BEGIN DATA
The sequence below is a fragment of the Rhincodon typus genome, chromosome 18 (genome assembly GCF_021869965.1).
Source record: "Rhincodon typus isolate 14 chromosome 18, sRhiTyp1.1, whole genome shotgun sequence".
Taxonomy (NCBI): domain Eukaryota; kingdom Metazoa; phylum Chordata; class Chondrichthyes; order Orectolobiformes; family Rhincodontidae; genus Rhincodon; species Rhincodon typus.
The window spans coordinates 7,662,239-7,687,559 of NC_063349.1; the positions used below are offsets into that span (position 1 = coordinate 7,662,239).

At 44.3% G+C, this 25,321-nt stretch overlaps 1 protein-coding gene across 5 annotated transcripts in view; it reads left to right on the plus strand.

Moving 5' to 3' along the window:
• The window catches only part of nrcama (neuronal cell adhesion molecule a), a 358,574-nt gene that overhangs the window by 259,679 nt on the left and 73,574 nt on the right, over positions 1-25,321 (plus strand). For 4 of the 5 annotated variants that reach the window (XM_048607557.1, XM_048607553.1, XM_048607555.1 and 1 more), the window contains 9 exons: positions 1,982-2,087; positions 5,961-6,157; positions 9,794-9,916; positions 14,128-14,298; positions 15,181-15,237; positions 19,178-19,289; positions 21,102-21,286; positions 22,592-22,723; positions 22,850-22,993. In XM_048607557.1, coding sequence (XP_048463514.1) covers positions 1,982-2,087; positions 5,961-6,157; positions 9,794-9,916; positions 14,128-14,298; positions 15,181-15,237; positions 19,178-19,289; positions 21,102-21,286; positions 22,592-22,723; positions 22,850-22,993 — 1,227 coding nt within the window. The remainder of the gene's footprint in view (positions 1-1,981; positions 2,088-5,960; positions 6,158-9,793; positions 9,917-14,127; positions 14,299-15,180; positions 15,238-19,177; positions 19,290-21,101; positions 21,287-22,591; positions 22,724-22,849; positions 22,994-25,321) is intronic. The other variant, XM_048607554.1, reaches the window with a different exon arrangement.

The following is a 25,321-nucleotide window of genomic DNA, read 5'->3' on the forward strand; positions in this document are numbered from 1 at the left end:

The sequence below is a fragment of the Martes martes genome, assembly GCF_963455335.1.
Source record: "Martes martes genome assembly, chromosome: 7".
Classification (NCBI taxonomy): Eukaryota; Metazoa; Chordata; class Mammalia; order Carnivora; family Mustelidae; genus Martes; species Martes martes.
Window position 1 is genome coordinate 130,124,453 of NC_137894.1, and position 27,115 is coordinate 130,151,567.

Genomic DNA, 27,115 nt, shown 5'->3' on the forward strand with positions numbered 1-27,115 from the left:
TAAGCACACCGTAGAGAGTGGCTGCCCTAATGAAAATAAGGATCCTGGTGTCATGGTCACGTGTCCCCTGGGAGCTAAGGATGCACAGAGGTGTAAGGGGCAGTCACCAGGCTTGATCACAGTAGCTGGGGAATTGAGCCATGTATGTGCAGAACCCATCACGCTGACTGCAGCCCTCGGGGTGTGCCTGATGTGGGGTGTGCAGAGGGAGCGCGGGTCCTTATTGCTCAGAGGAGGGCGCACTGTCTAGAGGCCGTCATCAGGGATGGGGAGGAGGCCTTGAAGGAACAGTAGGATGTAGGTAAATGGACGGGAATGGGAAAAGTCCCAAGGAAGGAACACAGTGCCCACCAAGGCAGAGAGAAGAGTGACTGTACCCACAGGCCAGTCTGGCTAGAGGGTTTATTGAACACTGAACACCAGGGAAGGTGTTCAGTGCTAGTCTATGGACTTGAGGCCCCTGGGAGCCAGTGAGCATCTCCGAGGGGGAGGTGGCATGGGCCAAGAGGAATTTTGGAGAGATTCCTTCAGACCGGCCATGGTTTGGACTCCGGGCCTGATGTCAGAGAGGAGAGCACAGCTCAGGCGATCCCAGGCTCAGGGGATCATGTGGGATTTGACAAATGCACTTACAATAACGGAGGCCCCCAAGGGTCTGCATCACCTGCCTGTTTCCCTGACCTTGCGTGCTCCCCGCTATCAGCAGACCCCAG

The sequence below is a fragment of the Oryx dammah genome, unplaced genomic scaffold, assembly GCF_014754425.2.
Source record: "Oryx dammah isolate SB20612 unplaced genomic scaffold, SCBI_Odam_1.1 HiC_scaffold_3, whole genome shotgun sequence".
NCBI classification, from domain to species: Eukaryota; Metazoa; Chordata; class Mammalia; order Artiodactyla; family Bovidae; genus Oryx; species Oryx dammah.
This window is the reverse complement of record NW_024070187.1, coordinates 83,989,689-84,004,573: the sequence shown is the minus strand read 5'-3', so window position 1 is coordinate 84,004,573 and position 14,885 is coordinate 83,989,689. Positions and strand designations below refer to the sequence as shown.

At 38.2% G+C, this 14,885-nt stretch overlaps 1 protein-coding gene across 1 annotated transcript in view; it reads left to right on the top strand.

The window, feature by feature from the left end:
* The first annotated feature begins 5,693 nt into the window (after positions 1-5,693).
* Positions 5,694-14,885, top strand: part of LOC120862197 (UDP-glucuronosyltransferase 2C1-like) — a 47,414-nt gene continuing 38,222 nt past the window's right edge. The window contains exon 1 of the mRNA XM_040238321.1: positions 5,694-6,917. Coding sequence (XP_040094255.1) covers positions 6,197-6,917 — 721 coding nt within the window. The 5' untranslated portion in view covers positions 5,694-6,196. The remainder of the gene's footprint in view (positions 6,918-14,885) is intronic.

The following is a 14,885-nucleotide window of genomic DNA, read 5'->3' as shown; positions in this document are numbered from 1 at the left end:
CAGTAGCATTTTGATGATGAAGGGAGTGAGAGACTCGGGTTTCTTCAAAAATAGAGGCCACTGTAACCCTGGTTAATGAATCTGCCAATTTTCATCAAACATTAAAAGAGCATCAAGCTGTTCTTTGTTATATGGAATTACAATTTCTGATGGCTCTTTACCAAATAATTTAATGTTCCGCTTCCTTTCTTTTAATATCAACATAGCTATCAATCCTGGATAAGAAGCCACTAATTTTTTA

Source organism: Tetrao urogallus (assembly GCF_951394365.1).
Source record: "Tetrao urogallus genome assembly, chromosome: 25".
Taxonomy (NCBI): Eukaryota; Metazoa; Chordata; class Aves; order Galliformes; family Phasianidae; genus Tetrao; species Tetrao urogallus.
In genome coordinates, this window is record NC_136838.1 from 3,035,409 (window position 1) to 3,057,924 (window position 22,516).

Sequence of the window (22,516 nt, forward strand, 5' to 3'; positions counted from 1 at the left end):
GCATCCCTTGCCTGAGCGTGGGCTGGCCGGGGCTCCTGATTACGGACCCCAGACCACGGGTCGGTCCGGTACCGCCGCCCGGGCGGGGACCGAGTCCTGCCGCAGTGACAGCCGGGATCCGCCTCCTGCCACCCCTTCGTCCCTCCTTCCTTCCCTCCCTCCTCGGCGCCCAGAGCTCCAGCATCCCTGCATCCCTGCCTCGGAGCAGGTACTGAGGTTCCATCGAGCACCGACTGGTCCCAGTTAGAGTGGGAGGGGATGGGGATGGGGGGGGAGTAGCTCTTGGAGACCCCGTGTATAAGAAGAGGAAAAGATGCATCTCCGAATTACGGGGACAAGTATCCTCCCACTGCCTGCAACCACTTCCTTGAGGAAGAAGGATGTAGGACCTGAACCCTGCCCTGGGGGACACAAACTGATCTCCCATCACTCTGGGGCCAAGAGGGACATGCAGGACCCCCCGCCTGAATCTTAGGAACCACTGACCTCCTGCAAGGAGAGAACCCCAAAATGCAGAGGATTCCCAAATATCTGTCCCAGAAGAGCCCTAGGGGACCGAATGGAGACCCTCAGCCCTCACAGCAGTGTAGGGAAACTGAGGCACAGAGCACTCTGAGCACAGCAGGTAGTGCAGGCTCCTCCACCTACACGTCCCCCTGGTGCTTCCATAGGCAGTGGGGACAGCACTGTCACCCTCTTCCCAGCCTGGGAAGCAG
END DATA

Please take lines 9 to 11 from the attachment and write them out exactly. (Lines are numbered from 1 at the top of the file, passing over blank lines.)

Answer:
The sequence below is a fragment of the Martes martes genome, assembly GCF_963455335.1.
Source record: "Martes martes genome assembly, chromosome: 7".
Classification (NCBI taxonomy): Eukaryota; Metazoa; Chordata; class Mammalia; order Carnivora; family Mustelidae; genus Martes; species Martes martes.